Enhancement of Bacillus thuringiensis with monosodium glutamate against larvae of obliquebanded leafroller (Lep.:Tortricidae)
Monosodium glutamate, a taste enhancer widely used in food industry, was tested in the laboratory to determine its phagostimulatory effects on larvae of Choristoneura rosaceana (Harris). Larvae fed apple leaves treated with 50–700 μg/l monosodium glutamate increased leaf tissue consumption by approximately 40%. The stimulatory effect of monosodium glutamate (at 675 μg/l concentration) was maintained throughout 10 days of continuous exposure. Adding 675 μg/l monosodium glutamate to commercial formulation of Bacillus thuringiensis ssp. kurstaki, (DiPel®2X DF), lowered LC50 from 450 to 150 μg/l (P < 0.05, Lethal Ratio Significance Test), indicating good potential for monosodium glutamate to enhance B. thuringiensis‐based formulations.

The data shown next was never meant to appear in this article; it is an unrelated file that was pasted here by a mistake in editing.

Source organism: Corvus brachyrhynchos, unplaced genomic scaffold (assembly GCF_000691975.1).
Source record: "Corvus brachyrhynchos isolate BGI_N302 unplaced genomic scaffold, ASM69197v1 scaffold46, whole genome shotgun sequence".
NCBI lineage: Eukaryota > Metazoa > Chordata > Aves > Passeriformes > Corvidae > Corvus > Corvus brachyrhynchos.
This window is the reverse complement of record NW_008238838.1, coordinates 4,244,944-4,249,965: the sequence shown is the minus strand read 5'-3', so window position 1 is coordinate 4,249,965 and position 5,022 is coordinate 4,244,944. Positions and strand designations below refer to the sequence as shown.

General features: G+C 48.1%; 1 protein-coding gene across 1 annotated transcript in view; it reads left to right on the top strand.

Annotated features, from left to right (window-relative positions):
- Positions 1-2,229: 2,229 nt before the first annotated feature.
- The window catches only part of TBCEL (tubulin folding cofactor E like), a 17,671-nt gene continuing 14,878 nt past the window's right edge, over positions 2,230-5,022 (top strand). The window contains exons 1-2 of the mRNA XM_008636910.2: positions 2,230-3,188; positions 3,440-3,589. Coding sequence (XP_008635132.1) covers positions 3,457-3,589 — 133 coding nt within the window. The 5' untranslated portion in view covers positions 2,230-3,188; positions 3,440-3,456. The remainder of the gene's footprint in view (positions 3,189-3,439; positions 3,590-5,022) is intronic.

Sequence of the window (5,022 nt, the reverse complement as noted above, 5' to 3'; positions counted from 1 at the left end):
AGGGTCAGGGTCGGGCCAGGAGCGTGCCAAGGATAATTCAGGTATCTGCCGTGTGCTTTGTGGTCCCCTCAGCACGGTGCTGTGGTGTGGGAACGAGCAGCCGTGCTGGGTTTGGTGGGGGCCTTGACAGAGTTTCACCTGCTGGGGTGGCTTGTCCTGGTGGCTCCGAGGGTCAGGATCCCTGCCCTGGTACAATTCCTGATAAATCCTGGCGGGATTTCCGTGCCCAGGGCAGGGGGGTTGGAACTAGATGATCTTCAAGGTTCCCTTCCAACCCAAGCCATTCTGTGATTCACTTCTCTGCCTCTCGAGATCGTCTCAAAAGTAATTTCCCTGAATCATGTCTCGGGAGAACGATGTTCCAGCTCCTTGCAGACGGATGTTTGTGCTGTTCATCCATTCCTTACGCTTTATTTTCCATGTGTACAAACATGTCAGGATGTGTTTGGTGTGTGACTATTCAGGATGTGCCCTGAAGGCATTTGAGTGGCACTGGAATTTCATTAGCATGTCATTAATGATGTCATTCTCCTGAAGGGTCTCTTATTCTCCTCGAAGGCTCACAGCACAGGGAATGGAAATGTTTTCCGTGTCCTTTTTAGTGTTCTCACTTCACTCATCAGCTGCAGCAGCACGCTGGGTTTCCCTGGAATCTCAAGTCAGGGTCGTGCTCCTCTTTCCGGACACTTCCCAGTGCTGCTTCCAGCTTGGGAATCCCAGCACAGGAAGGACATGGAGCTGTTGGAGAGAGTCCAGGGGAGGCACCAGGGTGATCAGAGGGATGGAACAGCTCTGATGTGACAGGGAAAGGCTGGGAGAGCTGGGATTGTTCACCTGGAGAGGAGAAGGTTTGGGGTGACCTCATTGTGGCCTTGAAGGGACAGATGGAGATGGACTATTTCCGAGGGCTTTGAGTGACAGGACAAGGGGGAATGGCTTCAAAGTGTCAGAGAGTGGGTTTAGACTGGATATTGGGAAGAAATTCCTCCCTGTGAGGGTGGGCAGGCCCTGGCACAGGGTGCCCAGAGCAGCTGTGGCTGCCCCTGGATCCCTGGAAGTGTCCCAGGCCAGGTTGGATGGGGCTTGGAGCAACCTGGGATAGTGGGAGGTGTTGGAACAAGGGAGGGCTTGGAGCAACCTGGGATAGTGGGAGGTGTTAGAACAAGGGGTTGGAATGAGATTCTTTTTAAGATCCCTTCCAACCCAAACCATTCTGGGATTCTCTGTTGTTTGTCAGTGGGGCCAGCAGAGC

bacillus thuringiensis, DiPel, feeding, monosodium glutamate, obliquebanded leafroller
Pszczolkowski, M. A., J. F. Brunner, M. D. Doerr, and J. J. Brown. "Enhancement of Bacillus thuringiensis with monosodium glutamate against larvae of obliquebanded leafroller (Lep.: Tortricidae)." Journal of applied entomology 128, no. 7 (2004): 474-477.